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Mt. A signs financial memorandum of understanding with NB government

Mar 07, 2018 Minnow Holtz-Carriere

Agreement improves the University’s ability to plan  budgets several years ahead at a time

Mount Allison has come to an agreement with the provincial government of New Brunswick that will provide the University with consistent funding and stable tuition over multiple years.

Previously, Mt. A administration could not easily predict the amount of funding it would receive from the government. “Any university president would tell a government anywhere in the country that uncertainty in a budget year … is just a killing thing when you’re preparing your budget,” said President Robert Campbell at the announcement on Feb. 16. “We’ve even had moments, dare I say, where we’d already made our budget and found out something different about our funding!” The agreement will allow the University to begin working on a multi-year budgeting process. This increased predictability has the potential to allow for increased participation in budgeting discussions within Mt. A.

Agreement includes capping tuition increases at two percent for the duration of current students’ degrees. Louis Sobol/Argosy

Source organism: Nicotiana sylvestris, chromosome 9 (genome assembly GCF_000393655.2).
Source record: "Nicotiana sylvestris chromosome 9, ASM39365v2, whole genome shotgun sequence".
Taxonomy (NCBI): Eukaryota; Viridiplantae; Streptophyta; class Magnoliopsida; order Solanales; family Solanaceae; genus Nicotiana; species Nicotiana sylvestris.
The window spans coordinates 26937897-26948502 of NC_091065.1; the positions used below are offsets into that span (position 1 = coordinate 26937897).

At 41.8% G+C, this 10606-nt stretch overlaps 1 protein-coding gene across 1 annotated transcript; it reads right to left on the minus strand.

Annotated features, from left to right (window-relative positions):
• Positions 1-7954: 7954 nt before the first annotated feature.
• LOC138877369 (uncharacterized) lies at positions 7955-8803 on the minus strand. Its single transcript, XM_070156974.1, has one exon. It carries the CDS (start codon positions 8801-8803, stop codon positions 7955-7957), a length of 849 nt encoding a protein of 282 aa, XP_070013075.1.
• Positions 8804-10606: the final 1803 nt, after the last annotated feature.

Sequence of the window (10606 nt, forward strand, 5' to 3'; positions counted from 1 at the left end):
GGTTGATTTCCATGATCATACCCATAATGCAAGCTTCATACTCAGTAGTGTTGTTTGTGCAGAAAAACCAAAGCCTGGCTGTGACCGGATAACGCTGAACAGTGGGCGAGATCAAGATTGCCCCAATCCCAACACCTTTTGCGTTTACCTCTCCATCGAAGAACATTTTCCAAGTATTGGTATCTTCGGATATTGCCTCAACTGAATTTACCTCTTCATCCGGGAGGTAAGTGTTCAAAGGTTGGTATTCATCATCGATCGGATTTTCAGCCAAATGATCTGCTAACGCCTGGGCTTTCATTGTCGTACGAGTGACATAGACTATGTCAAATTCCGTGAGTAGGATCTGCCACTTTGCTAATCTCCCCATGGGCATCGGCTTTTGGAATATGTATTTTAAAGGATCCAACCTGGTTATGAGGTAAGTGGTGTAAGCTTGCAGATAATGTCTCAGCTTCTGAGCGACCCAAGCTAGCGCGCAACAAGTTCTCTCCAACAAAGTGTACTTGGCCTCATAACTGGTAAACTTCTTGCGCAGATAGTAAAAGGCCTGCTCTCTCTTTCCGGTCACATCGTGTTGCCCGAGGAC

The agreement will gradually increase government funding to Mt. A by one per cent for the next three years, and by two per cent after that. This will amount to about $5.4 million invested in the University over four years, in addition to its current operational funding.

“Is it enough? It’s enough for us to maintain what we’re doing,” said Campbell, “but this is a province which is not rich and we’ve seen other sectors and parts of the country that have taken absolute cuts. We have never had our funding cut in New Brunswick ever, ever. So over the long term I think we’ve been treated pretty well.”

Under the agreement, tuition increases will also be capped at two per cent for the duration of current students’ degrees, and the University will undergo a tuition review for any future changes it wants to make. These tuition caps will not freeze tuition for the long term, but they will prevent tuition from increasing significantly between when a student enters university and when they graduate.

The University will also receive funding for research and development programs and pilot projects, which would include experiential learning programs. Funding of this sort has allowed the University to work on mental health and Indigenous initiatives in the past, and would allow for new experimental projects and opportunities in the future.

The agreement is a part of the provincial government’s attempts to improve access to education with the eventual goal of filling job openings and growing New Brunswick’s economy and population. This includes free tuition and tuition relief programs designed to reduce student debt and make education more accessible, as well as youth employment programs like SEED.

The provincial government has also made agreements with the University of New Brunswick and Université de Moncton and, according to the government website, it is working on an agreement with St. Thomas University as well. Addressing students at the announcement, minister of post-secondary education Roger Melanson said, “We need you to keep enrolling in post-secondary education, staying in New Brunswick, being the leaders of tomorrow … being the true leaders that you all are and can be.”